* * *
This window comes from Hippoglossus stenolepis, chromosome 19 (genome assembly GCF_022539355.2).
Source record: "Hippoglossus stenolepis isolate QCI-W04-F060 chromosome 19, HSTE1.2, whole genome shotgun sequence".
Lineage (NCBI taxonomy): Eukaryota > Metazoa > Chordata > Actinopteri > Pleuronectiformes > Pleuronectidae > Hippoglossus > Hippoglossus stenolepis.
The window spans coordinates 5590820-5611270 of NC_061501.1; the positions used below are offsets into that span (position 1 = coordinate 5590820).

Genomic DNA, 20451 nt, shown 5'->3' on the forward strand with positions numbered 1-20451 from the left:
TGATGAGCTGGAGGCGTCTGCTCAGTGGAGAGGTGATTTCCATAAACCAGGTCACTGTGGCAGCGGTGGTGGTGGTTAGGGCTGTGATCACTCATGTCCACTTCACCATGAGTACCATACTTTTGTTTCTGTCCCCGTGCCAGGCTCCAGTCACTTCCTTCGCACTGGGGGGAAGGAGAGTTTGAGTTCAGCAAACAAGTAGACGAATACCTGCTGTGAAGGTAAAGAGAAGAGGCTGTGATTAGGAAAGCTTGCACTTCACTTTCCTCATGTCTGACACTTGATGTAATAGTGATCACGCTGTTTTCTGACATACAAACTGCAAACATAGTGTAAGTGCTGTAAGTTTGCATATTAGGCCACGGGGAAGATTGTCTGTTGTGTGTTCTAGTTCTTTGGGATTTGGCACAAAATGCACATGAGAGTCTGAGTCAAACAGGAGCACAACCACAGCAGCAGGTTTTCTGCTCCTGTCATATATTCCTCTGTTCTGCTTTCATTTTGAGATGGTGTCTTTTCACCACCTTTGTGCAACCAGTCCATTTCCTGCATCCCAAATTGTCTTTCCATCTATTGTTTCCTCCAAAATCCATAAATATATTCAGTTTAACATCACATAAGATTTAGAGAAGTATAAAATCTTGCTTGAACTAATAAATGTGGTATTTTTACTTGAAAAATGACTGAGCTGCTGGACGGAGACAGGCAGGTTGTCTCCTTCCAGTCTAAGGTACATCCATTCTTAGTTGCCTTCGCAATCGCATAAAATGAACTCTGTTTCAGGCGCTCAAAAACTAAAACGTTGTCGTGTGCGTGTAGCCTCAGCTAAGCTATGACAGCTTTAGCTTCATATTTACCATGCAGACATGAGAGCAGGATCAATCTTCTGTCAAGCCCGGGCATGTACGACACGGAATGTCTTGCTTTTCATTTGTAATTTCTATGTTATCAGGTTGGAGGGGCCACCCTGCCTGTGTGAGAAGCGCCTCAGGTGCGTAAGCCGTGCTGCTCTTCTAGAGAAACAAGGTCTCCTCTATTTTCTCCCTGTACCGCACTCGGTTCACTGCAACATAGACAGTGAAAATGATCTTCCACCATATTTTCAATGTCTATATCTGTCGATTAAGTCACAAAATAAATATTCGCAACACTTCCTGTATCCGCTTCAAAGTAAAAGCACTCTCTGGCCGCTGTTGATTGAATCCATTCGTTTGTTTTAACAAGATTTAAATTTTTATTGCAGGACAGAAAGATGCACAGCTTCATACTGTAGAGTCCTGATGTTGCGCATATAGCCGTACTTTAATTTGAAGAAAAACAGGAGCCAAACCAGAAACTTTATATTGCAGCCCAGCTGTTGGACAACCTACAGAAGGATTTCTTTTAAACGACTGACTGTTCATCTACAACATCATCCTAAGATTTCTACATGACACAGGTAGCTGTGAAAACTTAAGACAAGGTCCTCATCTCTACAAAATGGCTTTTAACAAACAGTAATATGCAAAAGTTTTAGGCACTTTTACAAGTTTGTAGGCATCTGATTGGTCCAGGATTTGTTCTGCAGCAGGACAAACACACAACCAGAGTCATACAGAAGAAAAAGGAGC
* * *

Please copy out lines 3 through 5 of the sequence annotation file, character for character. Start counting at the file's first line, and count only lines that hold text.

Lineage (NCBI taxonomy): Eukaryota > Metazoa > Chordata > Actinopteri > Pleuronectiformes > Pleuronectidae > Hippoglossus > Hippoglossus stenolepis.
The window spans coordinates 5590820-5611270 of NC_061501.1; the positions used below are offsets into that span (position 1 = coordinate 5590820).

Genomic DNA, 20451 nt, shown 5'->3' on the forward strand with positions numbered 1-20451 from the left: